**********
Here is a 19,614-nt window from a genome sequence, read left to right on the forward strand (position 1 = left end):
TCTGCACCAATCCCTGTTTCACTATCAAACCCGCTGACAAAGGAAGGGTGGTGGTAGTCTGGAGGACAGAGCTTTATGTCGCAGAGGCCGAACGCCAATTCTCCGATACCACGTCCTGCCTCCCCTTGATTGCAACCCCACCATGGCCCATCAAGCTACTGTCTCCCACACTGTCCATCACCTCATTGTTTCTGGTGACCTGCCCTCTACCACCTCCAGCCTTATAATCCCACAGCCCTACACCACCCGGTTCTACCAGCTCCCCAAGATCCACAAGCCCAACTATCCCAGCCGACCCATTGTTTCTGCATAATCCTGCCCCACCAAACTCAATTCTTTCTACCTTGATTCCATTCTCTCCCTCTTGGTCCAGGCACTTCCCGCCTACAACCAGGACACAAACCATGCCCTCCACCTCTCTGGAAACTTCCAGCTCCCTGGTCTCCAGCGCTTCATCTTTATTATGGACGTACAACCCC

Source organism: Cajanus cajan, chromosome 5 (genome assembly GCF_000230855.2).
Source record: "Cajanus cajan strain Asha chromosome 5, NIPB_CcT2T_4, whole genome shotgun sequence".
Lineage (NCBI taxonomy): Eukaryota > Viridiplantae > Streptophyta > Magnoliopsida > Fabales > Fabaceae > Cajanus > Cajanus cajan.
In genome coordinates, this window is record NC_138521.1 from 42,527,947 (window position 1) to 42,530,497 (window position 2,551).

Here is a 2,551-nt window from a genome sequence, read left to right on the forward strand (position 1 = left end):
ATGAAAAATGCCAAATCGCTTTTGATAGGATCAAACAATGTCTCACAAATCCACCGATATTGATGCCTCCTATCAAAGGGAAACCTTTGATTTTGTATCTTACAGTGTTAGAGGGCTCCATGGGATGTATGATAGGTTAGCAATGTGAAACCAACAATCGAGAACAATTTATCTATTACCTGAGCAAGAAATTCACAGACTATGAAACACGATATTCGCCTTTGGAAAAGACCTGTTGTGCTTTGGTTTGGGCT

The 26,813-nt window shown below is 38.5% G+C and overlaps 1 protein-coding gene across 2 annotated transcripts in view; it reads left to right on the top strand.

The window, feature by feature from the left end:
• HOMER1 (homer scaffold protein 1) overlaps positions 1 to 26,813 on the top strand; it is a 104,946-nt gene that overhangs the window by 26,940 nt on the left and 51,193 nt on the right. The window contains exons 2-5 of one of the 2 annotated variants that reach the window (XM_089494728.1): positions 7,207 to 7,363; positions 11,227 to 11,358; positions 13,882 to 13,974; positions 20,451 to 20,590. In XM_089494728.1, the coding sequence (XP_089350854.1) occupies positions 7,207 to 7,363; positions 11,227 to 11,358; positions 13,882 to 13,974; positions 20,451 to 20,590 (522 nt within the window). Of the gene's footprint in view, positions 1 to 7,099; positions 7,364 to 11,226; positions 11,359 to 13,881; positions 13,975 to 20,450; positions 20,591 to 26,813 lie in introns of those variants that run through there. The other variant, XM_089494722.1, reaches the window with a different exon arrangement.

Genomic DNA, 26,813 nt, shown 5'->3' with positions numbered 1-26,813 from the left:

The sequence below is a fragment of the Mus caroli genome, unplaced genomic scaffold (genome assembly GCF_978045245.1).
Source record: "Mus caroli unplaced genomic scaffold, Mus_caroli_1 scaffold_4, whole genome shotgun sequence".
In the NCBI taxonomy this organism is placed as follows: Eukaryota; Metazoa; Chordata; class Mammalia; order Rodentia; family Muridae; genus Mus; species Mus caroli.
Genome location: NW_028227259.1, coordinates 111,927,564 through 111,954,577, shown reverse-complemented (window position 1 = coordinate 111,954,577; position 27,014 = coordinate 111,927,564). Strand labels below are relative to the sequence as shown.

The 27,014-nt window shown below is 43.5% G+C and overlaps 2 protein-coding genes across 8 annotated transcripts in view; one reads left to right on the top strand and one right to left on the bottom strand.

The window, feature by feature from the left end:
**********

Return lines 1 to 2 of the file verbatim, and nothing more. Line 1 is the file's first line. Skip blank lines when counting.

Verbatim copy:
Here is a 19,614-nt window from a genome sequence, read left to right on the forward strand (position 1 = left end):
TCTGCACCAATCCCTGTTTCACTATCAAACCCGCTGACAAAGGAAGGGTGGTGGTAGTCTGGAGGACAGAGCTTTATGTCGCAGAGGCCGAACGCCAATTCTCCGATACCACGTCCTGCCTCCCCTTGATTGCAACCCCACCATGGCCCATCAAGCTACTGTCTCCCACACTGTCCATCACCTCATTGTTTCTGGTGACCTGCCCTCTACCACCTCCAGCCTTATAATCCCACAGCCCTACACCACCCGGTTCTACCAGCTCCCCAAGATCCACAAGCCCAACTATCCCAGCCGACCCATTGTTTCTGCATAATCCTGCCCCACCAAACTCAATTCTTTCTACCTTGATTCCATTCTCTCCCTCTTGGTCCAGGCACTTCCCGCCTACAACCAGGACACAAACCATGCCCTCCACCTCTCTGGAAACTTCCAGCTCCCTGGTCTCCAGCGCTTCATCTTTATTATGGACGTACAACCCC